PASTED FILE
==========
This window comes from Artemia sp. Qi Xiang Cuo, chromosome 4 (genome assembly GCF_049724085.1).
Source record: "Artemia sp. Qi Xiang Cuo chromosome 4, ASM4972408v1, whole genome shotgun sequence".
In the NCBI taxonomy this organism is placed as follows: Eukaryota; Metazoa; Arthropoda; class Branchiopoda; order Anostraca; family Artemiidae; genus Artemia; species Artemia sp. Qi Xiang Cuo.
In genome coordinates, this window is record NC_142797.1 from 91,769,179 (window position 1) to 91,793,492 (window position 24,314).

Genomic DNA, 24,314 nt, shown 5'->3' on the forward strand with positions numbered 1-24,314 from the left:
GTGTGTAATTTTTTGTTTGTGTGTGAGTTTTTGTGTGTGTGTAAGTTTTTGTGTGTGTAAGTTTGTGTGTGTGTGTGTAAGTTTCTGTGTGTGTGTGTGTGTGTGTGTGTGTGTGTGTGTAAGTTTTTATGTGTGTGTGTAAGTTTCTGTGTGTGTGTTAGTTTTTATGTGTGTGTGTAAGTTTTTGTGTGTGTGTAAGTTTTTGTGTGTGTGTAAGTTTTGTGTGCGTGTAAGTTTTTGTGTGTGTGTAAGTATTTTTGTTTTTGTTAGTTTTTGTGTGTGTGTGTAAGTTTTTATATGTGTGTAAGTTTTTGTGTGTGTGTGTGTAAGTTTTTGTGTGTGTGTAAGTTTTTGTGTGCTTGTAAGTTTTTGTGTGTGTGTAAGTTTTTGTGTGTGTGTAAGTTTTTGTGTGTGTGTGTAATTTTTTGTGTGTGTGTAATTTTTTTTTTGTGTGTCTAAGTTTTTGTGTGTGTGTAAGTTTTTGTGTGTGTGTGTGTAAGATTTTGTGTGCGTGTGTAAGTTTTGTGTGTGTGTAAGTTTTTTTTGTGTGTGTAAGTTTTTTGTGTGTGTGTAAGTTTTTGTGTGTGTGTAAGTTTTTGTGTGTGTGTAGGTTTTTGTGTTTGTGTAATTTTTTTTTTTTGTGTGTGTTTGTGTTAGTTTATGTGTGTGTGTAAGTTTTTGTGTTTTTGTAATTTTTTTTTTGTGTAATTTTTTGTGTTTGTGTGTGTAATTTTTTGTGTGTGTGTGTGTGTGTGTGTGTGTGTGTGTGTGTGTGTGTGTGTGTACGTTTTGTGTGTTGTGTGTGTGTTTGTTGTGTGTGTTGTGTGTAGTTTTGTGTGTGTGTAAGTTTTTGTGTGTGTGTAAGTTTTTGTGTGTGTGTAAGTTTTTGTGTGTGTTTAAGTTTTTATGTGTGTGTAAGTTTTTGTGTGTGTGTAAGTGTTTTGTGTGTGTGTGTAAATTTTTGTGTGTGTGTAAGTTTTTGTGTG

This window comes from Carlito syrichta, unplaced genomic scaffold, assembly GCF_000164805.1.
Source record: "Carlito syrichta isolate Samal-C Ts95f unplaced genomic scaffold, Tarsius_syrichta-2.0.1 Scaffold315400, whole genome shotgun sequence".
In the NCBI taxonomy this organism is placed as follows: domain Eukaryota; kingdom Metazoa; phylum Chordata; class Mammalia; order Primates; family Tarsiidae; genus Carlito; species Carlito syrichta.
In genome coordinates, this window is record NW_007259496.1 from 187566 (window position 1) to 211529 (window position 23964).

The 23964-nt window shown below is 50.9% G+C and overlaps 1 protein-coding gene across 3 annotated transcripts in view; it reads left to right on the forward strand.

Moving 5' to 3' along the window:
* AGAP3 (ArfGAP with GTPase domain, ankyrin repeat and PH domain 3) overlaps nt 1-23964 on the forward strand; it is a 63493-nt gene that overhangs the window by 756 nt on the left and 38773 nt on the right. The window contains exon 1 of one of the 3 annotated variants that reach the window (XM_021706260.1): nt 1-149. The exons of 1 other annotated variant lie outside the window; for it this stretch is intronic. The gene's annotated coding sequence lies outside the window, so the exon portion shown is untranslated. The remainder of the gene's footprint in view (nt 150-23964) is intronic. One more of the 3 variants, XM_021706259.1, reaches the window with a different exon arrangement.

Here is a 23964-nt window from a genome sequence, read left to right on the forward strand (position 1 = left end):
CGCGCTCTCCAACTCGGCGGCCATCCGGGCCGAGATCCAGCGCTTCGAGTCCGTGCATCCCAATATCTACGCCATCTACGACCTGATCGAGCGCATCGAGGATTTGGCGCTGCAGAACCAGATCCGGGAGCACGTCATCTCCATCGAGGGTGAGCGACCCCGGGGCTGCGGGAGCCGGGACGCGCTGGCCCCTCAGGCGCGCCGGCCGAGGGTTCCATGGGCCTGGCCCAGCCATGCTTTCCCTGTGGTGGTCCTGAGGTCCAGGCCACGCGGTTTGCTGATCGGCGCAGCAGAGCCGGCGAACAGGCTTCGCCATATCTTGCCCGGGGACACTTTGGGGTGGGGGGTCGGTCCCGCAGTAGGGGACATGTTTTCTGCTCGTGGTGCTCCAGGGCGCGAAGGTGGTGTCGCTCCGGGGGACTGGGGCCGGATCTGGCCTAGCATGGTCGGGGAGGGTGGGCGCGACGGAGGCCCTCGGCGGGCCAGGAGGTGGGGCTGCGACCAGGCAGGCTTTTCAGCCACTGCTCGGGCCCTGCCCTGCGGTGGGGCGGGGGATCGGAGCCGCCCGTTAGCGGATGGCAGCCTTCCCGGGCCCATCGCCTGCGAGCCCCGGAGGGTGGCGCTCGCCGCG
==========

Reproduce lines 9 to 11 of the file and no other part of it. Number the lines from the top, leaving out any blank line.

In the NCBI taxonomy this organism is placed as follows: domain Eukaryota; kingdom Metazoa; phylum Chordata; class Mammalia; order Primates; family Tarsiidae; genus Carlito; species Carlito syrichta.
In genome coordinates, this window is record NW_007259496.1 from 187566 (window position 1) to 211529 (window position 23964).

The 23964-nt window shown below is 50.9% G+C and overlaps 1 protein-coding gene across 3 annotated transcripts in view; it reads left to right on the forward strand.